Hay. Such a simple word for such a complex and much needed substance. Hay, dried grass, is what our livestock consumes each and every winter’s day. When the grass stops growing, it is hay that we start throwing. Now is hay making time. I know, I know the old adage “make hay when the sun shines” is oft used, but my oh my we made hay this past week. The sun shined and we had at it.
We do not have enough land of our own to make hay here. We are dependent on our neighbors Sometimes this is a terrible trial. In bad hay years, years too wet or too dry too hot or too cold, there just isn’t enough hay to go around. people get desperate to keep their livestock fed, and, well, you can only imagine. In an all out effort to prevent this from happening this coming winter, we forged new territory and took over management of our neighbor’s hay fields.
Orchestrating hay making is no easy feat, each of the many steps must be taken when the grass is dry, wetness and hay don’t mix, this means, rain or dew!
To make hay you first cut the grass, using a massive tractor pulled mowing machine. (there are many different types of mowers, a sickle bar mower, a flail mower, a disc mower) After some number of days the grass is raked with yet another large tractor pulled machine, into long windrows. The amount of time needed for the cut grass to be dry enough to rake and bale depends entirely on, you guessed it, the weather. Dry, sunny, windy, this is what you want to dry your cut field well and prepare it to be long lasting, good quality, hay.
Once cut, dried and raked, it is time to bale and now the fun begins. Up until now the operation has been tractor driven. At baling time, there are two options. The round bales, or rolls, are huge multi thousand pound behemoths that are moved entirely by tractors and were created to take the human hand out of hay making and feeding. We use the old fashioned square bales to feed our livestock and baling and storing these 50-75 pound treasures is a hands on operation.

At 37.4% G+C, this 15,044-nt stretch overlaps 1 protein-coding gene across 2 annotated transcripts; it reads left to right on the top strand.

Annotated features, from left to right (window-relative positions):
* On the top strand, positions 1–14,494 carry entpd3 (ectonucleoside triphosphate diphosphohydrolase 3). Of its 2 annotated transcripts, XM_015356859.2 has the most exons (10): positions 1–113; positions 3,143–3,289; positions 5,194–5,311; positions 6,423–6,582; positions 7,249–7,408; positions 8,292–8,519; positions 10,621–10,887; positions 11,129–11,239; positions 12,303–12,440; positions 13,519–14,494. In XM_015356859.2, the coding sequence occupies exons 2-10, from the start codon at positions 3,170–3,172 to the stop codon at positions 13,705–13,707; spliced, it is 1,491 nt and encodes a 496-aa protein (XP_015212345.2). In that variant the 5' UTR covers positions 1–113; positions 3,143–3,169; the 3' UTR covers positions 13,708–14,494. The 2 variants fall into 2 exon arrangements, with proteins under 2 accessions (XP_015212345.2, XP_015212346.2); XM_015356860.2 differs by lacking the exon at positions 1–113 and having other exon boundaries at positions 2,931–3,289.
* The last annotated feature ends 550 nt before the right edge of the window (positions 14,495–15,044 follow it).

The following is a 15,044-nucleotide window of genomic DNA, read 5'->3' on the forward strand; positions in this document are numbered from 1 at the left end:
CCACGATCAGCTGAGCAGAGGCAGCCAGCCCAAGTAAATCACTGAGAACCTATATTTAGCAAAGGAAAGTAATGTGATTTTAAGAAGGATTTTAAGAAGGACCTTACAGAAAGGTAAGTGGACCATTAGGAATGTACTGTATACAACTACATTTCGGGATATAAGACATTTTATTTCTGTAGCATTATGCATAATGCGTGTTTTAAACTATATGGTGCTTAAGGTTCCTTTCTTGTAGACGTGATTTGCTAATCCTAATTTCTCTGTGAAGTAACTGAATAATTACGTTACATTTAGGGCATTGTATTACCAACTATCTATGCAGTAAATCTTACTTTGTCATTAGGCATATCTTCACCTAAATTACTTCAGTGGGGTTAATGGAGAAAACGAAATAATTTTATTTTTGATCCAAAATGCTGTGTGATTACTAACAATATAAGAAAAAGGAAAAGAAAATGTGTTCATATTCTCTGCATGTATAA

And so we found ourselves on sunday, again on monday, and again on tuesday, spending long hot afternoons picking up bale after bale after bale. Some 900 bales we moved from the fields into dry, safe storage. Our barns are full, our neighbor’s barn also full. It feels good. Knowing we have food enough for our animals for the winter ahead. Gold in the barn indeed, the price: aching hands, sore arms, and some serious fatigue.
The remainder of the week was “normal” and found us weeding, planting, mulching, seeding, transplanting, all looking ahead to fall. The new plantings are starting to look so promising. We settle into a new phase on the farm, with two new friends sharing life in the hollow and some more moderate weather patterns, maybe the worst of it is behind us, maybe. Hope you all have a good week and that your transitions to the beginning of the school year (for those of you that are impacted by such) are smooth and easy.
week fourteen in your basket:
eggplant or tomatillos
Green Bean and Potato Salad from martha Stewart
6 ounces green beans
2 pounds peeled potatoes
1/4 cup extra-virgin olive oil
4 teaspoons lemon juice
4 teaspoons whole-grain mustard
2 teaspoons chopped thyme leaves
1/2 cup thinly sliced red onion
1. Simmer green beans in salted water until barely tender and bright green, 2 to 3 minutes. Remove with a slotted spoon or wire-mesh skimmer, and transfer to a bowl of ice water. Drain, and pat dry. Add potatoes to the same pot of salted water, and simmer until tender, about 12 minutes. Drain potatoes, and
halve them. Whisk together olive oil, lemon juice, mustard, and thyme in a large bowl. Add potatoes, beans, and red onion. Gently toss. Season with salt.